Charlie Young (actress)

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Charlie Young
2007TaiwanOrbisCharityWalking CharlieYeung.jpg
Chinese name 楊采妮 (traditional)
Chinese name 杨采妮 (simplified)
Pinyin Yáng Cài Nī (Mandarin)
Jyutping Jeong4 Coi2 Nei4 (Cantonese)
Origin Hong Kong
Born (1974-05-23) 23 May 1974 (age 40)
Taipei, Taiwan, Republic of China
Other name(s) Charlie Yeung
Occupation Singer, actress, director
Genre(s) Cantopop
Instrument(s) Vocals
Years active 1992–present
Spouse(s) Qiu Shao Zhi (m. 2013)[1]

Charlie Young, sometimes spelled Charlie Yeung, is a film actress and singer. She was first noticed after appearing in a jewellery commercial with Aaron Kwok. Since then she has participated in the music videos of artists such as Hacken Lee, Takeshi Kaneshiro and Jacky Cheung and made a number of films, most famously with Tsui Hark (The Lovers, Love in the Time of Twilight, Seven Swords) and Wong Kar-wai (Ashes of Time, Fallen Angels).

She retired at the height of her career in 1997, but has since returned in 2004 in New Police Story.

Career[edit]

In 1992, she was signed on to be a singer with EMI (Hong Kong). After releasing a couple of albums with some success (she won the TVB Jade Solid Gold (1993)'s Gold Award of "The Best New Female Singer"), she made her feature-film debut in Wong Kar-wai's arthouse martial arts film Ashes of Time alongside superstars such as Leslie Cheung, Tony Leung Chiu-Wai and Brigitte Lin.

In 1994, she made her first collaboration with director Tsui Hark in the film The Lovers (梁祝), a Chinese classical tale about the Butterfly Lovers. Yeung was cast as the female lead, Zhu Yingtai opposite Nicky Wu's Liang Shanbo. Her performance received widespread critical acclaim, rising Yeung to stardom. The film today has been hailed as Yeung's most representative work to date.

Between 1994 to 1997, she was arguably the most popular artist in Hong Kong, with her charming face appearing everywhere from magazines and posters to advertisements and movies.

At the height of her popularity in 1997, however, she called it quits and retired from the industry to start an image consultant business with her Singaporean lawyer-boyfriend in Malaysia.

In 2004, after a failed relationship and business, she made her comeback as the lead actress in Jackie Chan's New Police Story. Following that, she collaborated once again with Tsui Hark in the martial arts movie Seven Swords and starred alongside Andy Lau in the love movie All About Love. She later co-starred in the film After This Our Exile opposite Aaron Kwok. She has made plans to appear in a sequel to Seven Swords. She also played the deaf love interest to Nicolas Cage in Bangkok Dangerous.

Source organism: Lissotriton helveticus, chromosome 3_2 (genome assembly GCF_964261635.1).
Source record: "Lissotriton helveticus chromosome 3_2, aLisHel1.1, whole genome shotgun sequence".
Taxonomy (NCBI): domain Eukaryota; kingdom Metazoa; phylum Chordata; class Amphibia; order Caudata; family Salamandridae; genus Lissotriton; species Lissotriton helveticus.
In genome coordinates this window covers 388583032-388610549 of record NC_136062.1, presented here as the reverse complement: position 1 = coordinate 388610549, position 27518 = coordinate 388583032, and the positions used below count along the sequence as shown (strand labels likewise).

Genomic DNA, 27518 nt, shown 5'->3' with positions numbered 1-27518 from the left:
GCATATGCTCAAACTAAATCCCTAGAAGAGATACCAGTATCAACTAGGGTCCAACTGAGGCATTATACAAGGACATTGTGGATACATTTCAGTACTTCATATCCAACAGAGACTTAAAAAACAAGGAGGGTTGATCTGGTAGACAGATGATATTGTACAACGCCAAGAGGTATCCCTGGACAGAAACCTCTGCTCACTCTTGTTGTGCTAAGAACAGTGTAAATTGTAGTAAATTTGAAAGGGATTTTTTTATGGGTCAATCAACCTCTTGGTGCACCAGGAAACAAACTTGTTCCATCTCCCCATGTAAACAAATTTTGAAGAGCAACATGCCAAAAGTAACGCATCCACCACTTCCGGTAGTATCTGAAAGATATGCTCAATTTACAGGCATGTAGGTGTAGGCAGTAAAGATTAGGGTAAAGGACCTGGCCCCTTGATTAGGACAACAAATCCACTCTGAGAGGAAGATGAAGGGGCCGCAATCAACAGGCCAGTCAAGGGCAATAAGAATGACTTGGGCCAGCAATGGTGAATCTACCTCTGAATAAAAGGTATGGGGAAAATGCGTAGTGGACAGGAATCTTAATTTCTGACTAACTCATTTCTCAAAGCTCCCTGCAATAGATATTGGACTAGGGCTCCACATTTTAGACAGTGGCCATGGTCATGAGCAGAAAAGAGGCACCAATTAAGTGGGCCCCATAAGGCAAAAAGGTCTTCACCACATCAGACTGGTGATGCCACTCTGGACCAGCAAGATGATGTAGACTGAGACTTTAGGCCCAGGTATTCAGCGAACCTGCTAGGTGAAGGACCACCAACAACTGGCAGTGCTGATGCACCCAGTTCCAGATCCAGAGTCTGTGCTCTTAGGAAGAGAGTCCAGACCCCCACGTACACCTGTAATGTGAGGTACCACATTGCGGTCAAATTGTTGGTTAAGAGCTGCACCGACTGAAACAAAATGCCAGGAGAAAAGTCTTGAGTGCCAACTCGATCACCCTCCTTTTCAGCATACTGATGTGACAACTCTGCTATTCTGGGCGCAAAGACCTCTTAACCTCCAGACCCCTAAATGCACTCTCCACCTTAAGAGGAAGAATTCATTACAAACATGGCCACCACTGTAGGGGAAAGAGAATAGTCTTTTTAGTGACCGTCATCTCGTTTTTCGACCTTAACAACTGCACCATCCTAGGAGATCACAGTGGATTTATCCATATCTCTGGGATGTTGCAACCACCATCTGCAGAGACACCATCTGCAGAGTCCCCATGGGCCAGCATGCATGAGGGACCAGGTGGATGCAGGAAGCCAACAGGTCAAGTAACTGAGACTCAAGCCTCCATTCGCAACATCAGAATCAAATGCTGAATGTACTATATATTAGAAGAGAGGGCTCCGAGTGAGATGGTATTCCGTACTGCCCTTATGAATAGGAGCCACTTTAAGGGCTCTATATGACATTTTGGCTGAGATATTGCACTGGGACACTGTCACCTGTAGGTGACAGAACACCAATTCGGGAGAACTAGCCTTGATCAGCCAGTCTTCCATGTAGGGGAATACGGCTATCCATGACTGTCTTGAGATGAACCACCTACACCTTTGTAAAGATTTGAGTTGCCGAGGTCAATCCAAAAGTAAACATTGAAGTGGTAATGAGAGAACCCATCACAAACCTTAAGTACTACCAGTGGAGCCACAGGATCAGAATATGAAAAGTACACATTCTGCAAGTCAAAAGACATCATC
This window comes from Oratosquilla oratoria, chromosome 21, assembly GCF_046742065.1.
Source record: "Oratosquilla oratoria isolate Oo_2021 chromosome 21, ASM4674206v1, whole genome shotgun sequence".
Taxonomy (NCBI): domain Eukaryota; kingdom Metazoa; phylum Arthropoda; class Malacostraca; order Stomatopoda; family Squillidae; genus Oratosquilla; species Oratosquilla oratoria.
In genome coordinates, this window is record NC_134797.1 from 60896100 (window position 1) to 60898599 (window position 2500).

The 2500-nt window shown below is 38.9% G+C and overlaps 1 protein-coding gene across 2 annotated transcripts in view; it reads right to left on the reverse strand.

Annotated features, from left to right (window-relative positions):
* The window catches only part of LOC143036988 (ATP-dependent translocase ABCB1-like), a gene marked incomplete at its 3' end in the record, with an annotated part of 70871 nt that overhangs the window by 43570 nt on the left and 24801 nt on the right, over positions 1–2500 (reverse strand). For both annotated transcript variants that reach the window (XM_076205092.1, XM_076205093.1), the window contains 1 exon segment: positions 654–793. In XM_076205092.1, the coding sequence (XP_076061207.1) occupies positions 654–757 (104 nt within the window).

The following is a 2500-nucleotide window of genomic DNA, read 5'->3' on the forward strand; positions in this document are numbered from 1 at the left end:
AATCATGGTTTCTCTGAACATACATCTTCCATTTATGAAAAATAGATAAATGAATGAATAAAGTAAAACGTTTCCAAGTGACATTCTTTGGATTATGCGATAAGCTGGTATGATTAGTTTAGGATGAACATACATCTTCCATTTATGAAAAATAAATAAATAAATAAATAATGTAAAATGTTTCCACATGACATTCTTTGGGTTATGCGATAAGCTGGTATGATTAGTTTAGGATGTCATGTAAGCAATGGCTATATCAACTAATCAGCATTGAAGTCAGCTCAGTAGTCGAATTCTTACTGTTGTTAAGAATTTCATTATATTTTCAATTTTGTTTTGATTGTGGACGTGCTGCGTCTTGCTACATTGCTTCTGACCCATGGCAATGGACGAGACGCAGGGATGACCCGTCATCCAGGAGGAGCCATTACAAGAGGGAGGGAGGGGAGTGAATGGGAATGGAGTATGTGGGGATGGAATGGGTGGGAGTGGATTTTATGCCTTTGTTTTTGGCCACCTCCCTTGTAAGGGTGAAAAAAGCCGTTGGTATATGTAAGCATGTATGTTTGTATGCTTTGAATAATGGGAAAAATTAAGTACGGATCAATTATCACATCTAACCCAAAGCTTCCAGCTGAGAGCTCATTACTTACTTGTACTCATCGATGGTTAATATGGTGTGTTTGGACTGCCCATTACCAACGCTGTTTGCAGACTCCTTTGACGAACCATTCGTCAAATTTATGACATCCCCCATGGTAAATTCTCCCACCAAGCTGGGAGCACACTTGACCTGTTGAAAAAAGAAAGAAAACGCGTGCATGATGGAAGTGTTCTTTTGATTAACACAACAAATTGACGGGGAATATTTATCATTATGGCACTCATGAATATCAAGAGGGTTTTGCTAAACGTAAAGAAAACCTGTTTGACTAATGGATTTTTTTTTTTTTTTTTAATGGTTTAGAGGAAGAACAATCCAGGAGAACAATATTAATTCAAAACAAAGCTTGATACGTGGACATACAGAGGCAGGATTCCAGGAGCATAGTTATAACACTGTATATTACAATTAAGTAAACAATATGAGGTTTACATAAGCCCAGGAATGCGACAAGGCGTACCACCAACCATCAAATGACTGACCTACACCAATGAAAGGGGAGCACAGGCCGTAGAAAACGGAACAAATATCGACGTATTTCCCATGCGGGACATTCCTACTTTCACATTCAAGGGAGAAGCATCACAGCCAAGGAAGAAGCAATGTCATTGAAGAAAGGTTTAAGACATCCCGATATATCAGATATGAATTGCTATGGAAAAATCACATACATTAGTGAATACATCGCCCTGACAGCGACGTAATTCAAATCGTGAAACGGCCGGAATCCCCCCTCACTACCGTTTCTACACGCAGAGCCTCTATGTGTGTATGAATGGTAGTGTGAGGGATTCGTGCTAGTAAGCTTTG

In 2006, Yeung and her friends Valen Hsu, Gigi Leung and Angelica Lee, formed "Hope Foundation", a non-profit organization to help children in need, and later formed "Save-a-Smile".

Marriage[edit]

It was a glittery occasion when Charlie Yeung tied the knot with her long-time Singaporean boyfriend Khoo Shao Tze on 2 November 2013. She was the charming star of the silver screen in the mid-1990s, with films such as The Lovers (1994) and the high-profile celebrity guest list at the wedding included bridesmaid and singer Valen Hsu, actress Anita Yuen and director Tsui Hark. This meant that the regional media was out in force as well. Access to the ballroom area was controlled with W Singapore wrist-tags and the contingent of 40-plus media was allowed to stake out the area outside the ballroom. The couple had met in 1993 but split up for a period of time. They reportedly got back together in 2011. The bride and groom obligingly stopped for photographs and to answer a few quick questions on their way in. Yeung said she was very happy and added that she and her husband felt very blessed. Dressed in a white off-shoulder Romona Keveza gown and carrying a bouquet of purple flowers, she looked radiant and elegant while he looked debonair in a black suit.

Filmography[edit]

[2] [3] .

Discography[edit]

  • Feeling of Love (1993)
  • First Love (1994)
  • Forget Me Not (1994)
  • Smiling with Tears (1995)
  • Mythology (1995)
  • Do Whatever you Want (1996)

References[edit]

  1. ^ "Star-studded ComChest Care & Share Charity Show 2014 raises over S$6m". Channel NewsAsia. Retrieved 27 September 2014. 
  2. ^ "Charlie Yeung". imdb.com. Retrieved April 8, 2010. 
  3. ^ "Charlie Yeung". chinesemov.com. Retrieved April 8, 2010. 

External links[edit]